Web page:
By Moira Ritter
The Charlotte Observer
ESTERO, Fla. — A Florida highschool senior was allowed to repaint their senior parking spot after the varsity painted over their design, officers say.
The Estero Excessive College senior adorned their parking spot Aug. 20 with a blue stripe that mentioned “BACK THE BLUE,” in response to a Fb submit. By the subsequent day, the varsity had coated the design with black paint.
Seniors on the faculty got the chance to embellish their parking spots for $15, in response to a school-affiliated Instagram account. College students have been instructed they wanted to have their designs authorised earlier than they painted their spot.
“College students should follow the unique design or it can get painted over,” the varsity warned in its design standards.
The scholar whose spot was coated didn’t observe the procedures earlier than portray the spot, the varsity mentioned Aug. 22 on Fb.
The scholar has since been allowed to repaint the spot and the state of affairs has been resolved, a spokesperson for the Lee County College District instructed McClatchy Information.
The incident prompted important pushback on social media earlier than the coed was allowed to re-do their design.
One Fb consumer posted a screenshot sharing pictures of the spot and particulars concerning the incident.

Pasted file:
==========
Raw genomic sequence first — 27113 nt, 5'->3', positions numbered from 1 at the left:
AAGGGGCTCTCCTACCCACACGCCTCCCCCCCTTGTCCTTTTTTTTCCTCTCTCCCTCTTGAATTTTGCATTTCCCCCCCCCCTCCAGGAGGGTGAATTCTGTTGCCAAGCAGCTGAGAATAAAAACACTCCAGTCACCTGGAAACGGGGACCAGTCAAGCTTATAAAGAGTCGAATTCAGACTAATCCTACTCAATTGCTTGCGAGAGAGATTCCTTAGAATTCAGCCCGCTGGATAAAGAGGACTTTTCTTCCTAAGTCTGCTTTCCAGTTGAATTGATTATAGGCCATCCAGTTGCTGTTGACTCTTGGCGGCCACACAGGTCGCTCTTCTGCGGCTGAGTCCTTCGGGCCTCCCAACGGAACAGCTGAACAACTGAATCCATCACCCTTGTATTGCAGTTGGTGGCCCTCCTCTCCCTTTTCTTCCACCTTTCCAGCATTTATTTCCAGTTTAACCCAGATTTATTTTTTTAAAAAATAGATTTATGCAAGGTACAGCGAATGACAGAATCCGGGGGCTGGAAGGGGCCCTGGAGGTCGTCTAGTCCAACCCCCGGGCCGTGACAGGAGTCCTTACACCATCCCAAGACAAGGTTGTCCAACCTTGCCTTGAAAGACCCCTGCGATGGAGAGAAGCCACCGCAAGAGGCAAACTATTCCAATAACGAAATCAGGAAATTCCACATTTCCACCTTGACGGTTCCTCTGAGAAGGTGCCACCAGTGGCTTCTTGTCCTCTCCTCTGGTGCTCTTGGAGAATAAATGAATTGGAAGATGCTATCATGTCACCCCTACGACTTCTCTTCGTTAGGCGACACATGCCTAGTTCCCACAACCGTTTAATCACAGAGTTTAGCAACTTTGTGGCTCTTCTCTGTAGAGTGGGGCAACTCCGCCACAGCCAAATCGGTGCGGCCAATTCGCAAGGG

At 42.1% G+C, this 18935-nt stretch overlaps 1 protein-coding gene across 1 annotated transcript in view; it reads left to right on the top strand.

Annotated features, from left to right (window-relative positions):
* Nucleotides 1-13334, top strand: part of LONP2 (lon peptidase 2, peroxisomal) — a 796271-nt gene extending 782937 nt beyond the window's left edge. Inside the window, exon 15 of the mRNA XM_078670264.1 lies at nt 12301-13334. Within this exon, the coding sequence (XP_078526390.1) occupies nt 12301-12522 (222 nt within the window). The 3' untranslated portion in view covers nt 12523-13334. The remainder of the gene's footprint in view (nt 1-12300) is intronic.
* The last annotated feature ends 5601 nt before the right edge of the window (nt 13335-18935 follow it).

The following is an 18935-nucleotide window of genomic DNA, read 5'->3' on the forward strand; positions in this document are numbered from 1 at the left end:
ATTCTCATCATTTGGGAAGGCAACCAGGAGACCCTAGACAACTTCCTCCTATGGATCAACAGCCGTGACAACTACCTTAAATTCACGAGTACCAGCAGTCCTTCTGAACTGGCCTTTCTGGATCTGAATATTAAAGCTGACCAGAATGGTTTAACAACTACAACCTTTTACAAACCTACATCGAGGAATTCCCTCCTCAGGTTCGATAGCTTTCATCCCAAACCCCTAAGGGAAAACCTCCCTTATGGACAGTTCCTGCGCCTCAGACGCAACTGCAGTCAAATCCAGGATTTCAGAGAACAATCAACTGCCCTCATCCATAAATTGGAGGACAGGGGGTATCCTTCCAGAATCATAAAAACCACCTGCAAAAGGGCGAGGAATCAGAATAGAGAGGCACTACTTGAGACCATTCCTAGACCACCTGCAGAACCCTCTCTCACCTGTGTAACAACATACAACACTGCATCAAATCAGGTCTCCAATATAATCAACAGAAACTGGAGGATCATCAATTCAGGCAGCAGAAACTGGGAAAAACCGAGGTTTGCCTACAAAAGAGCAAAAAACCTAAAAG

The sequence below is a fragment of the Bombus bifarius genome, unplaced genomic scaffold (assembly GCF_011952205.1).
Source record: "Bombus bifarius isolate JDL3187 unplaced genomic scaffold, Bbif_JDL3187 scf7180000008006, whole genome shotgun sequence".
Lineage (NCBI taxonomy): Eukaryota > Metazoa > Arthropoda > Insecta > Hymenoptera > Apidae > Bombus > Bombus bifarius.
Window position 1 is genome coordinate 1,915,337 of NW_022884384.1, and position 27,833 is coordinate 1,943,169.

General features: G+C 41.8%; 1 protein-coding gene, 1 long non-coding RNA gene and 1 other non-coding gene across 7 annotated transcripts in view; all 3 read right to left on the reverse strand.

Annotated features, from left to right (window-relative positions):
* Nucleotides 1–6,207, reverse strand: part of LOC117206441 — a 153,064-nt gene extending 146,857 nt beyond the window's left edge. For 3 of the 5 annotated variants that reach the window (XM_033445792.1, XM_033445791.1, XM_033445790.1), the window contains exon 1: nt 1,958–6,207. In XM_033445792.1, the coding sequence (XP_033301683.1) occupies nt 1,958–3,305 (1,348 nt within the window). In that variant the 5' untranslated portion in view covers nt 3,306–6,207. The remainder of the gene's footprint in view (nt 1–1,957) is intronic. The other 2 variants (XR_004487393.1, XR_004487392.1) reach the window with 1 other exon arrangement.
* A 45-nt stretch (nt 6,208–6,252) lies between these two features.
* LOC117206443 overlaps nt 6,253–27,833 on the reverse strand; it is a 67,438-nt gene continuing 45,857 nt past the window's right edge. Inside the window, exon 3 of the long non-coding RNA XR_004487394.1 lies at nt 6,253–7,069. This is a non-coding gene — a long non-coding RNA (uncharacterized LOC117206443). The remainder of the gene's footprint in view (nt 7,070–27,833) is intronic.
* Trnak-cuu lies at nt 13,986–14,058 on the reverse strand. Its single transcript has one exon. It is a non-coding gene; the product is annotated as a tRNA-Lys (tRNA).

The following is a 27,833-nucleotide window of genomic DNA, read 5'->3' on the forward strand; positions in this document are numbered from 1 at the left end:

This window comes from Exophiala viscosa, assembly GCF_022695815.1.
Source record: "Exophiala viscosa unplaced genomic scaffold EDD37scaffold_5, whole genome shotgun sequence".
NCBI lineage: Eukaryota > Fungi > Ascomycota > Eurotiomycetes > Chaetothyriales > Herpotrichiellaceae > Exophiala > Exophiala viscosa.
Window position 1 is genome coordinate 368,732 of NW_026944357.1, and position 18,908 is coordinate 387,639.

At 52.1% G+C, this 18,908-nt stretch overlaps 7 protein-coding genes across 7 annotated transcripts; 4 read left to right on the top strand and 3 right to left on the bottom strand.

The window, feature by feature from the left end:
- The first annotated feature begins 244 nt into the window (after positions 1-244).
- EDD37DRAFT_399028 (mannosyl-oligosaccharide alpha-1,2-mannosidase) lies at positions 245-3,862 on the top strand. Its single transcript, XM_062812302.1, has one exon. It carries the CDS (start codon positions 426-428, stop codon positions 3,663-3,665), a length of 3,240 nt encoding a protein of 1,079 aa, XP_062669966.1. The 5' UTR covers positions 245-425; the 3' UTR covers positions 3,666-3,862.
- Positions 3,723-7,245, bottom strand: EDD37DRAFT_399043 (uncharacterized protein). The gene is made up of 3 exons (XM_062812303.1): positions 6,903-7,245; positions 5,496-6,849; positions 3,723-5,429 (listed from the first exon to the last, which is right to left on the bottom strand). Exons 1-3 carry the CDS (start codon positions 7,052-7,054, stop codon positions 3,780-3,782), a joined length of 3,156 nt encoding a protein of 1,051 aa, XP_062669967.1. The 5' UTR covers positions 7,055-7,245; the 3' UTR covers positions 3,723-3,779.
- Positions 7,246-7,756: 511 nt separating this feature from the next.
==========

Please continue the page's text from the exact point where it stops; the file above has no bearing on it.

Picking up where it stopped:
“When your senior will get to ‘paint a parking spot’ @ faculty, paid $15 to do it, and the varsity decides that ‘BACK THE BLUE’ is simply too controversial…and never allowed…so the varsity paints over it the subsequent day. Yeah…such a disappointment & disgrace! What message does this ship to college students,” the submit says.
The consumer who shared the screenshot added that the varsity’s determination was “a transparent violation of freedom of speech” and known as for the termination of the administrator who allowed the spot to be painted over.
“GREAT WORK EHS, disgusting, it is best to all be ashamed of yourselves,” one other consumer commented on the varsity’s Fb web page.
Lee County College District superintendent Dr. Christopher Bernier addressed the state of affairs at an Aug. 24 faculty board assembly, affirming the district’s help for legislation enforcement.
“By no means does the Lee County College District not help its legislation enforcement officers. We’ve got an ideal relationship with our native chiefs. We’ve got an ideal relationship with our native sheriff,” Bernier mentioned. “Regulation enforcement is a vital element to our college students’ security and their dad and mom’ and academics’ peace of thoughts relating to their work surroundings and the surroundings through which our younger individuals go to high school.”